For his work, One Hundred Faces, Lee scanned the facial skin of a hundred people he met in Auckland over a year and then created composite forms made from randomly selected facial scans. This work included atmospheric sounds, which he recorded while travelling along the Khao San Road in Bangkok—a popular destination with international backpackers. These collaged images retain multiple traces of different skin pigmentations, powerfully evoking a sense of the ‘exotic other’, as does the accompanying soundtrack.
Lee explores ideas and possibilities associated with new media, projecting identical moving image works in different geographical locations. These simultaneous projections hint at his own complex identity as a Korean New Zealander who is constantly negotiating two different cultures. They parallel the way Lee himself can be thought of as inhabiting two different places—Korea and Auckland—at the same time.
His video projection, Virtual Station, shows passengers embarking and disembarking from a subway train in Seoul. The video captures the subway’s dizzying sense of sound and movement as well as an uneasy feeling of anonymity and repetition as the passengers pass in front of the camera for an instant before the doors close and the train speeds away. Projected as a life-size moving image at Artspace soon after Lee arrived in Auckland, the work looked at the increasingly blurred line between the virtual and the real, giving viewers the sense they were literally standing on the Seoul subway platform.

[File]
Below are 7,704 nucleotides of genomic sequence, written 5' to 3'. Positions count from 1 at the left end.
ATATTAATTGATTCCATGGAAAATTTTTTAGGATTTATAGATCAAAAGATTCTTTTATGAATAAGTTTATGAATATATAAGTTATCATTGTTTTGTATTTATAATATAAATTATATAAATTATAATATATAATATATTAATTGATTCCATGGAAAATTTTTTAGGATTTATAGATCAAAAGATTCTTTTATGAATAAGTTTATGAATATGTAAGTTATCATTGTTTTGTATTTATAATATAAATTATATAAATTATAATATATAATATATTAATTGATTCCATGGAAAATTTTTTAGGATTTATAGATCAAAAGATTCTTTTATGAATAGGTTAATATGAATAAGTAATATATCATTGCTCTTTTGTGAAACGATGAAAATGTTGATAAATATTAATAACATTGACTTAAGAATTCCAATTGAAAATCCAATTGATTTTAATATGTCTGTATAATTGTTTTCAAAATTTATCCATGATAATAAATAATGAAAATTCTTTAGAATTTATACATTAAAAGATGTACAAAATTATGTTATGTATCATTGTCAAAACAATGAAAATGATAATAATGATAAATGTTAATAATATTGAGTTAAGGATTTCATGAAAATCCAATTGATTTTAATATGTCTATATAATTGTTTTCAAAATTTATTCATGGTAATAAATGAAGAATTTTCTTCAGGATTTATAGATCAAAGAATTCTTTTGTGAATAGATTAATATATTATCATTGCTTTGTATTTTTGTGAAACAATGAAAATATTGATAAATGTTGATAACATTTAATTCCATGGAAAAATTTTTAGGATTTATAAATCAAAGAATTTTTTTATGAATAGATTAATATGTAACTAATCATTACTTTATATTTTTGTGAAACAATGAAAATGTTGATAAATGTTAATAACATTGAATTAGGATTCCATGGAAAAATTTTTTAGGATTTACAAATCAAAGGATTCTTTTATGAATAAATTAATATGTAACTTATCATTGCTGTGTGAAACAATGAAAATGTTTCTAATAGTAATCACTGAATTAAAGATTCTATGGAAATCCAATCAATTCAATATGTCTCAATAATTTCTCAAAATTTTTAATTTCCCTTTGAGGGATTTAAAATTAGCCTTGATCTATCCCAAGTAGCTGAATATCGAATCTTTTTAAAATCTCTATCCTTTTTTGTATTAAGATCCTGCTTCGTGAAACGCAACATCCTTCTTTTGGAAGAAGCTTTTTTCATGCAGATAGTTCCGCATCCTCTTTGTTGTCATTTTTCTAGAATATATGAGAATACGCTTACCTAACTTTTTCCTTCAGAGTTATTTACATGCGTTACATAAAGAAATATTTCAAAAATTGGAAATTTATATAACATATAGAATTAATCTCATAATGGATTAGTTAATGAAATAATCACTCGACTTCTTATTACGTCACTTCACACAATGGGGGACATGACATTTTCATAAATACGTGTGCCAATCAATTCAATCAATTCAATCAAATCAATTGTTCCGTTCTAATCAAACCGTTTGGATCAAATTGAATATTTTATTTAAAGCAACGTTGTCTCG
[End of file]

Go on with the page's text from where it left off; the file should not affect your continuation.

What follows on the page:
It also makes sense to think of Lee’s work as visual explorations of form—both the organic forms in nature and the angular shapes of urban landscapes. In the rather ominous work, Residue, 2007, the scale of the image is expanded to a whopping 1.5m by 2.8m, emphasizing the towering rather ominous structure created from photographs of urban waste and old metal in Onehunga near where Lee lives. In contrast, his composite images of nature have a lightness and beauty that suggests a sense of boundlessness and transformation, ideas associated with Eastern philosophy as well as with modern physics.
“As a conceptual strategy I follow the Eastern philosophy of Taoism when I deal with materials—specifically the notion of flowing water,” says Lee. “As many Taoists have mentioned, water is formless and it changes shape depending on the vessel that contains it. Subsequently I think we construct the body fluidly like water due to how we see it and how our perception is affected by the environment.”
“Another source for my practice is the empiricist tradition of modern physics, where each piece of matter is organically interconnected with others and therefore not defined purely by its own laws and properties, but also by the conditions of neighbouring particles. In my work I attempt to consider my body and its surrounding environment with a careful lens; to utilise the dualism of the macrocosmic and microcosmic perspectives of understanding physical matter.”
When I spoke to him, Lee had recently returned from a trip to Seoul where he exhibited in the group show, Bubble Wrap at Gallery Yeh, with fellow graduates from the San Francisco Art Institute. For this show he made the wall-based sculpture, Festival, comprising toxic-smelling highly coloured plastic models of food used as ‘bait’ to lure customers into consuming products in the highly commercialised food industry. Festival mixes foods from diverse countries, alluding to the homogenising effects of globalisation on local cultures.
After visiting Seoul, Lee spent time in Egypt where he photographed ancient pyramids, desert landscapes and donkeys, revelling in the sense of accumulated human history evident in this country. In his hands there is no doubt these photographs, which any traveller might conceivably have taken, will be utterly transformed to create new images and sculptures where reality and dreams intersect.
Jae Hoon Lee will have a solo exhibition at Starkwhite, Auckland, 13 November to 8 December 2007.